As personal debt soars to near-record levels, employees are bringing worries about their personal finances to the office. What should you do to help?

We’ve known it for years: American workers are not putting away enough money for retirement. Now, there’s an even more ominous trend: In addition to not saving for tomorrow, a growing number of workers also are not spending wisely today. However, if you get a bad credit loan fast, you may be able to avoid these problems from the beginning.

Consider this: 38% percent of those responding to a recent survey conducted by the Los Angeles Times characterized their personal finances as shaky. The majority of Americans report being worried about their financial stability. Forty percent reported difficulty paying loans, car payments or insurance premiums. Most people are not aware that a bad credit loan can save them from late or overdraft fees that can add up quickly.

Simply put, employees are struggling. “In focus groups, we have conducted, employees report the two major stressors in their lives relate to credit management and money management,” says Karen Olson, director of marketing for Xylo Inc., a Bellevue, Wash.-based firm providing web-based workplace programs to help employees manage time and money.

“It’s hard to say exactly what percentage of people experience financial struggles on a regular basis,” says Lois Vitt, founding director of the Institute for Socio-Financial Studies in Middleburg, Va. “But almost everyone has financial problems at one time or another.”

So, what’s the problem? Why are so many of us depleting our savings accounts fast and living beyond our means? “We have shifted from a nation of savers to a nation of debtors,” says Irene Leech, Ph.D., an associate professor specializing in consumer education at Virginia Polytechnic Institute and State University in Blacksburg, Va. “Instead of setting aside extra money for savings, we are buying more and more on credit, so we end up with debt instead of savings. Years ago, credit was something you used in an emergency. Today, for millions of people, it is a habit.”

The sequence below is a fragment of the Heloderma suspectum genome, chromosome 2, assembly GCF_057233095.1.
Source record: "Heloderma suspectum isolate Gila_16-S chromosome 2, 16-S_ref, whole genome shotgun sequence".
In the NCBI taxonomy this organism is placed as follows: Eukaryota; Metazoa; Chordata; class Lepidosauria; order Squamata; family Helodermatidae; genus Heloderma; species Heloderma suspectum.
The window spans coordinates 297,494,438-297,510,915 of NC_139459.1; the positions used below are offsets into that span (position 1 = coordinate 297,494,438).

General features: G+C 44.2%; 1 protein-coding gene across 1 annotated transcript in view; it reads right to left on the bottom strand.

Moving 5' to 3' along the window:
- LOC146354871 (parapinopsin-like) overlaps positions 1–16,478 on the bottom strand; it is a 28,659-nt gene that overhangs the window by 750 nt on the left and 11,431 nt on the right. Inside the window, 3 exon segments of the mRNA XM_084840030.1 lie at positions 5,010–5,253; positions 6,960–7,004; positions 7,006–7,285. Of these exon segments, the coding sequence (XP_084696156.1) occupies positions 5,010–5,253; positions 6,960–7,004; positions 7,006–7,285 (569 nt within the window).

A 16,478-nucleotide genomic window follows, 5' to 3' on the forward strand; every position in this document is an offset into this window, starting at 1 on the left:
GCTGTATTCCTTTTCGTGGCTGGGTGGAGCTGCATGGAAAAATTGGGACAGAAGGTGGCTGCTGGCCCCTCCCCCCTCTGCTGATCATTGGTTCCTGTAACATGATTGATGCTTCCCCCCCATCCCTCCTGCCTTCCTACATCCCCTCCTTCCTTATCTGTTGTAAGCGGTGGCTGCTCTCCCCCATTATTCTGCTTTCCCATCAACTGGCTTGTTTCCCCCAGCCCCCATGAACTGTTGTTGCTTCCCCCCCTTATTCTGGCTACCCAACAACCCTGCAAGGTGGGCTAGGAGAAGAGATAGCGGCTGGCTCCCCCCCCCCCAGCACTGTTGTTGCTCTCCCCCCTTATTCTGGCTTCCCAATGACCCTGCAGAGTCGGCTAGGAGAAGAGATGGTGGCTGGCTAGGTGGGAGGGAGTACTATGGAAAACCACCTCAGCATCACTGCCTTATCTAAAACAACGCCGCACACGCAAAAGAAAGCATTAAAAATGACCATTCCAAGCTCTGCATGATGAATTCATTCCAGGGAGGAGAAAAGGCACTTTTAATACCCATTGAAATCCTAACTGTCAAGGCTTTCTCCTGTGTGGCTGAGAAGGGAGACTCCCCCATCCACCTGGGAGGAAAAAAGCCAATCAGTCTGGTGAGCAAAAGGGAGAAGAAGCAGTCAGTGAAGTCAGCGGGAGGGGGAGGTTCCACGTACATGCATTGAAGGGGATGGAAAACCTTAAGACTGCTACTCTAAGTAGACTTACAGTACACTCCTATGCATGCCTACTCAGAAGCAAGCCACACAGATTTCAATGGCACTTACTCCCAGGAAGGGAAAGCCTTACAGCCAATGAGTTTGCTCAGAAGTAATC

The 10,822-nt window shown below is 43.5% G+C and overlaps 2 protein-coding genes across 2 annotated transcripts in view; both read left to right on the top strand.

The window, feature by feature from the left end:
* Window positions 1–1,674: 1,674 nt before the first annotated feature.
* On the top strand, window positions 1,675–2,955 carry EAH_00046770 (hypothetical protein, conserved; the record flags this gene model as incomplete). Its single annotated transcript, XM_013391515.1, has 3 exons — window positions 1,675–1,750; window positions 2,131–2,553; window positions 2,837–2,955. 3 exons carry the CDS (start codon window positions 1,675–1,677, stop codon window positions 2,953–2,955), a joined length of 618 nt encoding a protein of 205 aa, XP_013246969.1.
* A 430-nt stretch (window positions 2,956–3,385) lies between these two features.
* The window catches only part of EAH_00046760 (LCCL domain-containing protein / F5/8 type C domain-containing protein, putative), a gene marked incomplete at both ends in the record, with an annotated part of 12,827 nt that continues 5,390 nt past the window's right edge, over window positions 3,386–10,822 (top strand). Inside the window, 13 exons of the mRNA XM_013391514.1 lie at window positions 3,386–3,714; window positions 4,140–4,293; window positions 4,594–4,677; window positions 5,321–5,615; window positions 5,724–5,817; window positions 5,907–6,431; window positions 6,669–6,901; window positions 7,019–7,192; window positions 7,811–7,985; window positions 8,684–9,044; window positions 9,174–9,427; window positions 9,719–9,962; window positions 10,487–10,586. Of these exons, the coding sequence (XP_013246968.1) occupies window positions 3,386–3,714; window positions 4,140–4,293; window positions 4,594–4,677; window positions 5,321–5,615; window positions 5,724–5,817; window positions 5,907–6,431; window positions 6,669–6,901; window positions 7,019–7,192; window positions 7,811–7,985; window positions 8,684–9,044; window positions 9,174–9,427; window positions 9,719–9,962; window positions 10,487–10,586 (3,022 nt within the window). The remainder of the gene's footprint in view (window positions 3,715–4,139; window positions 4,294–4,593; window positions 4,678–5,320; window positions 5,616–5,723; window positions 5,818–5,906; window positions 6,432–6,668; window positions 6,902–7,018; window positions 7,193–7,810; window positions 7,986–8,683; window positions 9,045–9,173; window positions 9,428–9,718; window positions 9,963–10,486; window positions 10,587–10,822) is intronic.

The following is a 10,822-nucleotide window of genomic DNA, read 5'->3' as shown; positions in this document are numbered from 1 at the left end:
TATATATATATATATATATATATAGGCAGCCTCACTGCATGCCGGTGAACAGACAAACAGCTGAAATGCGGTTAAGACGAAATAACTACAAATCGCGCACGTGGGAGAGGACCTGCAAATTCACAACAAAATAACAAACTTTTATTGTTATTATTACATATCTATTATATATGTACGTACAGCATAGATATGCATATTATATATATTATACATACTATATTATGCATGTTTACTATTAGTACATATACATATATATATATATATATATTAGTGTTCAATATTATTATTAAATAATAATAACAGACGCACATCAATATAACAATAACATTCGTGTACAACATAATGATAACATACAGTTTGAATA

Some social critics blame schools, financial institutions, and even employers for failing to educate the public on the importance of savings. Others blame modern society, which places a premium on materialism and creature comforts. Still, others contend the “get rich quick” mentality of the recent economic expansion has taught us to believe a monetary windfall waits just around the corner.

Regardless of the culprit–and the chances are that all of these factors and more have played a part in the problem–it’s an issue employers have to face: Personal finances are distracting their workers.

And that’s true of employees at all levels–not just low-wage earners.

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